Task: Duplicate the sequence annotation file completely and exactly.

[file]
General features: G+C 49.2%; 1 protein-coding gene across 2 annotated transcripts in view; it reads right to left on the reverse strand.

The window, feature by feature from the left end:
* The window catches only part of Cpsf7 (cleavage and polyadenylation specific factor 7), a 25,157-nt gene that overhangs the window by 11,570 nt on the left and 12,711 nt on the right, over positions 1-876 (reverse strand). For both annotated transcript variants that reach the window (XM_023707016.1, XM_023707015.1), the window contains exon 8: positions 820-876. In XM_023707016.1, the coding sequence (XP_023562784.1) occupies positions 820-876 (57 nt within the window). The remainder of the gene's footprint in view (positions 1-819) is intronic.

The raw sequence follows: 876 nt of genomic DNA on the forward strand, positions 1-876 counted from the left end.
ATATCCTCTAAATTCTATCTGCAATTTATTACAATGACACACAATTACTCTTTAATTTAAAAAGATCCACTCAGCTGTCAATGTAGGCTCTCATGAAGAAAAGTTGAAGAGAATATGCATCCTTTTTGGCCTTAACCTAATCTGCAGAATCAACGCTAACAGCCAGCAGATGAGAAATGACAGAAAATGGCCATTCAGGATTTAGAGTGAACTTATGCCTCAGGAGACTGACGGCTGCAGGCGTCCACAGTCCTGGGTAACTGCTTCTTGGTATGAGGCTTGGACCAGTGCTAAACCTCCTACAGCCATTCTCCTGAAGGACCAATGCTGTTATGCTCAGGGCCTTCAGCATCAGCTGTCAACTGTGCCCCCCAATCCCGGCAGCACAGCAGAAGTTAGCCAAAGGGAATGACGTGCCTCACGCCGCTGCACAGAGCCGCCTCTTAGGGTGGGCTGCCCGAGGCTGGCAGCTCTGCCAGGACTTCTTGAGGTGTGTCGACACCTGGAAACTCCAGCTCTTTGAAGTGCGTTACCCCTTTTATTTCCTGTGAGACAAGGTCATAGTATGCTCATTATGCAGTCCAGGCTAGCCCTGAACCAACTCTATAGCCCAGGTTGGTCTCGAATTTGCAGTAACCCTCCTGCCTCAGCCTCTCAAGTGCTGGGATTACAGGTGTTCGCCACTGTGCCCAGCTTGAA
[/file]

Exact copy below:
General features: G+C 49.2%; 1 protein-coding gene across 2 annotated transcripts in view; it reads right to left on the reverse strand.

The window, feature by feature from the left end:
* The window catches only part of Cpsf7 (cleavage and polyadenylation specific factor 7), a 25,157-nt gene that overhangs the window by 11,570 nt on the left and 12,711 nt on the right, over positions 1-876 (reverse strand). For both annotated transcript variants that reach the window (XM_023707016.1, XM_023707015.1), the window contains exon 8: positions 820-876. In XM_023707016.1, the coding sequence (XP_023562784.1) occupies positions 820-876 (57 nt within the window). The remainder of the gene's footprint in view (positions 1-819) is intronic.

The raw sequence follows: 876 nt of genomic DNA on the forward strand, positions 1-876 counted from the left end.
ATATCCTCTAAATTCTATCTGCAATTTATTACAATGACACACAATTACTCTTTAATTTAAAAAGATCCACTCAGCTGTCAATGTAGGCTCTCATGAAGAAAAGTTGAAGAGAATATGCATCCTTTTTGGCCTTAACCTAATCTGCAGAATCAACGCTAACAGCCAGCAGATGAGAAATGACAGAAAATGGCCATTCAGGATTTAGAGTGAACTTATGCCTCAGGAGACTGACGGCTGCAGGCGTCCACAGTCCTGGGTAACTGCTTCTTGGTATGAGGCTTGGACCAGTGCTAAACCTCCTACAGCCATTCTCCTGAAGGACCAATGCTGTTATGCTCAGGGCCTTCAGCATCAGCTGTCAACTGTGCCCCCCAATCCCGGCAGCACAGCAGAAGTTAGCCAAAGGGAATGACGTGCCTCACGCCGCTGCACAGAGCCGCCTCTTAGGGTGGGCTGCCCGAGGCTGGCAGCTCTGCCAGGACTTCTTGAGGTGTGTCGACACCTGGAAACTCCAGCTCTTTGAAGTGCGTTACCCCTTTTATTTCCTGTGAGACAAGGTCATAGTATGCTCATTATGCAGTCCAGGCTAGCCCTGAACCAACTCTATAGCCCAGGTTGGTCTCGAATTTGCAGTAACCCTCCTGCCTCAGCCTCTCAAGTGCTGGGATTACAGGTGTTCGCCACTGTGCCCAGCTTGAA